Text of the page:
Top 100 most influential people in Steelers history: 4

The top 4.  That’s all that’s left.  You already know that there aren’t any more players on my list.  Joe Greene sits at the top of the “players only” list.

So who is left?  I bet you can guess at least 3 out of the 4.  The tricky one for some Steelers fans may be the man who sits right here in the fourth spot.

So let’s get to it – the fourth most influential person in the history of the Steelers.

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4 – Bill Nunn 
1967 – 1987
Draft Consultant
1988 – 2014

When Bill Nunn passed away, Bob Labriola wrote a wonderful tribute to him that opened with this sentiment:

If Dan Rooney can be called the visionary and Chuck Noll the architect in the building of the Pittsburgh Steelers’ dynasty of the 1970’s that produced four Super Bowl championships over a span of six seasons, well, then Bill Nunn was a guy who made sure the warehouse was stocked with construction materials.

Most Steelers fans probably know who Bill Nunn is, and if they don’t, they should.  There is no John Stallworth without Bill Nunn.  No L.C. Greenwood, no Dwight White, no Mel Blount, no Ernie Holmes, no Donnie Shell.  How many Hall of Fame players was Bill Nunn responsible for bringing to the Steelers?  I have no idea, and am the first to admit that my knowledge of Bill Nunn is limited, and not as extensive as I wish it was.  I wish someone would write a book about Nunn.  Nunn wrote about players in the Pittsburgh Courier, and he took that knowledge he gained about all the small African-American colleges and used it to break a lot of barriers.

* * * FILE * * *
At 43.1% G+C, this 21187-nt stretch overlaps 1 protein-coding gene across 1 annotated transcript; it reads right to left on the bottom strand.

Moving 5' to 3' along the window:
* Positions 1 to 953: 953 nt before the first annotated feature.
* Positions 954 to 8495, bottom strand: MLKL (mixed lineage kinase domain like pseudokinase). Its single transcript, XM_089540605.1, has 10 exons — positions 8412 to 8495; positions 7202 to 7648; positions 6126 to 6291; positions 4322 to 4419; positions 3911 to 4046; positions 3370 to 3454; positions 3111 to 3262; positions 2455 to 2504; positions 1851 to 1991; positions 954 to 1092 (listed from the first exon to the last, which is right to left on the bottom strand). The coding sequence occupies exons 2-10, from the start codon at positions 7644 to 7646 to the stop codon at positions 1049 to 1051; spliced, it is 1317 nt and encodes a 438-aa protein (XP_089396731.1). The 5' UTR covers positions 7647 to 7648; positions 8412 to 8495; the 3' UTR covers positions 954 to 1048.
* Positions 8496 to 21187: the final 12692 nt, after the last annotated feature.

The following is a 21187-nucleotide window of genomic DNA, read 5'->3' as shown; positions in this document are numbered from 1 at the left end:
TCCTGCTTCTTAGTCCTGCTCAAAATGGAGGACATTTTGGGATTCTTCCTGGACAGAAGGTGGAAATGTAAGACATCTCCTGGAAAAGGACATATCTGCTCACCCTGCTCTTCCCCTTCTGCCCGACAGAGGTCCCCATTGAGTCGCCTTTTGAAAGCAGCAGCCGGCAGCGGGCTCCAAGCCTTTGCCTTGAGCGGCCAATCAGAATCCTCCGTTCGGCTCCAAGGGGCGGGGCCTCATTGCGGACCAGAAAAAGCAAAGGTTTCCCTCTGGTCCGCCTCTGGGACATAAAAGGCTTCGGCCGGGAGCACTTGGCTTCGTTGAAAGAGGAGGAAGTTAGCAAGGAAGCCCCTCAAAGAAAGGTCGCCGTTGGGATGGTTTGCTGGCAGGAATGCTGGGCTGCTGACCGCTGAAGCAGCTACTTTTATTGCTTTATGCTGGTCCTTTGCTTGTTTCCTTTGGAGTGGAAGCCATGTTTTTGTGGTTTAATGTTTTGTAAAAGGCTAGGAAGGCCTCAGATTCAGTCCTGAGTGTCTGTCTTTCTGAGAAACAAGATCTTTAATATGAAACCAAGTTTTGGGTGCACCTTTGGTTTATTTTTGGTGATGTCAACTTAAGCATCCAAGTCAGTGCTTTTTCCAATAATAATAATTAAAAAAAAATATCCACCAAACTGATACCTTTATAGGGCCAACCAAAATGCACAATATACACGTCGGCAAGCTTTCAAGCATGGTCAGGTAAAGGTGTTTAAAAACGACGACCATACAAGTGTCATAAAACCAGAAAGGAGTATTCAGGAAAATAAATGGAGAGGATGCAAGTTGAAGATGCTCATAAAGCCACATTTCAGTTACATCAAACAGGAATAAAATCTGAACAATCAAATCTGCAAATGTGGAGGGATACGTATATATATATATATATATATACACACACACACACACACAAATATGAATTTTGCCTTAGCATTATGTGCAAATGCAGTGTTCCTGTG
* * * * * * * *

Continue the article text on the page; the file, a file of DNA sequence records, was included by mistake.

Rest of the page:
I would love to know how the meeting he had with Dan Rooney about his frustrations with the NFL ignoring those players, went.  I would love to know the extent of his involvement in the drafting and scouting of the players in the 70’s.  I can only assume, and my assumption is that his involvement was great, and the impact of that involvement was just as great.

Mel Blount is quoted as saying this about Nunn:

When you look at the Steelers of the 1970’s, none of that would have happened without Bill Nunn.

That’s all the confirmation I need.

Nunn worked for the Steelers for nearly 50 years as a scout.  Even up to the 2014 draft he had remained a consultant before he passed away in May of 2014.  The Steelers now make their draft picks from “The Bill Nunn Draft Room”.  After Nunn’s passing, Dan Rooney said:

He put us ahead of so many others teams in the NFL by leading the efforts of drafting African-American players at traditional black colleges. Very few people had a bigger impact in the history of our franchise.

That is high praise indeed.

In 2010, Nunn was a member of the inaugural class that was inducted into the Black College Football Hall of Fame.  Other members of that class included Walter Payton, Deacon Jones, Willie Lanier, Tank Younger and Coach Eddie Robinson.  In Labriola’s piece on Nunn, he tells the story of how, in 1961, Nunn alerted the Los Angeles Rams about a player from Mississippi Vocational College named David Jones.  All those years later David “Deacon” Jones and Nunn were linked again in that inaugural class.  Read Bob Labriola’s piece on Nunn – it can tell you everything you want to know about him.


Bill Nunn should be in the Pro Football Hall of Fame, and I think he will be soon, now that the Hall has expanded its selection for contributors to include scouts.  He deserves it.  I honestly believe that without Bill Nunn there would never have been a “Steel Curtain”, and in all likelihood we aren’t talking about 4 Super Bowl wins in the 70’s.  The fact that he wasn’t included in the initial class of the Hall of Honor still seems like a disgrace in my view. I think so much of Bill Nunn and his contributions that I almost put him higher on the list, but when you think about it, fourth isn’t too bad, and I just couldn’t bring myself to bump any of the guys who sit in the top three spots.

Three more names to go.  You know who’s left, but who is number three?  Find out next time around!

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